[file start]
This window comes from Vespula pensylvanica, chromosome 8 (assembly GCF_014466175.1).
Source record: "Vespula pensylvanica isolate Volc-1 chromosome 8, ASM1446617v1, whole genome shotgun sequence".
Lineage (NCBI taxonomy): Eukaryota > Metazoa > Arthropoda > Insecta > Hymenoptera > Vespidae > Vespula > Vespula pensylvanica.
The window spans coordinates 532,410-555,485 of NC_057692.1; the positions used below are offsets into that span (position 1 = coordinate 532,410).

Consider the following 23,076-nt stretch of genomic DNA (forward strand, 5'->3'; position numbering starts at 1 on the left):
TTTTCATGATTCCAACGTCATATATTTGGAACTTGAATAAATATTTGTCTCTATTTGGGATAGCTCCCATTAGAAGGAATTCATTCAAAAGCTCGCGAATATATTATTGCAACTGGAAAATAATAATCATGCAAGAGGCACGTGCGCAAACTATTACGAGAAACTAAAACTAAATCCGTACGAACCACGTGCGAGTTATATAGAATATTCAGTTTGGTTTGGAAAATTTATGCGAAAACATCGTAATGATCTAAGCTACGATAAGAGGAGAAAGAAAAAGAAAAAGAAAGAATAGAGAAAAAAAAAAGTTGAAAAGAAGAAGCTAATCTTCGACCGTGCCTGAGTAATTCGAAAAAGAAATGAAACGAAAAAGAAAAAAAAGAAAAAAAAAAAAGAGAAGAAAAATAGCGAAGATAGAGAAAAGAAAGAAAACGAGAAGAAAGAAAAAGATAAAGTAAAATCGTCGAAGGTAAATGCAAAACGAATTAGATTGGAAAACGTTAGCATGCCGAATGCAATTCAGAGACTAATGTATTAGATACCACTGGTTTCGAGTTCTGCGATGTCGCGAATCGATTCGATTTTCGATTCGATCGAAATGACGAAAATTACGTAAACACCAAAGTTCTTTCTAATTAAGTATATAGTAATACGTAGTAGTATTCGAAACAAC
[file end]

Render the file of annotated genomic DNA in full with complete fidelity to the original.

This window comes from Vespula pensylvanica, chromosome 8 (assembly GCF_014466175.1).
Source record: "Vespula pensylvanica isolate Volc-1 chromosome 8, ASM1446617v1, whole genome shotgun sequence".
Lineage (NCBI taxonomy): Eukaryota > Metazoa > Arthropoda > Insecta > Hymenoptera > Vespidae > Vespula > Vespula pensylvanica.
The window spans coordinates 532,410-555,485 of NC_057692.1; the positions used below are offsets into that span (position 1 = coordinate 532,410).

Consider the following 23,076-nt stretch of genomic DNA (forward strand, 5'->3'; position numbering starts at 1 on the left):
TTTTCATGATTCCAACGTCATATATTTGGAACTTGAATAAATATTTGTCTCTATTTGGGATAGCTCCCATTAGAAGGAATTCATTCAAAAGCTCGCGAATATATTATTGCAACTGGAAAATAATAATCATGCAAGAGGCACGTGCGCAAACTATTACGAGAAACTAAAACTAAATCCGTACGAACCACGTGCGAGTTATATAGAATATTCAGTTTGGTTTGGAAAATTTATGCGAAAACATCGTAATGATCTAAGCTACGATAAGAGGAGAAAGAAAAAGAAAAAGAAAGAATAGAGAAAAAAAAAAGTTGAAAAGAAGAAGCTAATCTTCGACCGTGCCTGAGTAATTCGAAAAAGAAATGAAACGAAAAAGAAAAAAAAGAAAAAAAAAAAAGAGAAGAAAAATAGCGAAGATAGAGAAAAGAAAGAAAACGAGAAGAAAGAAAAAGATAAAGTAAAATCGTCGAAGGTAAATGCAAAACGAATTAGATTGGAAAACGTTAGCATGCCGAATGCAATTCAGAGACTAATGTATTAGATACCACTGGTTTCGAGTTCTGCGATGTCGCGAATCGATTCGATTTTCGATTCGATCGAAATGACGAAAATTACGTAAACACCAAAGTTCTTTCTAATTAAGTATATAGTAATACGTAGTAGTATTCGAAACAAC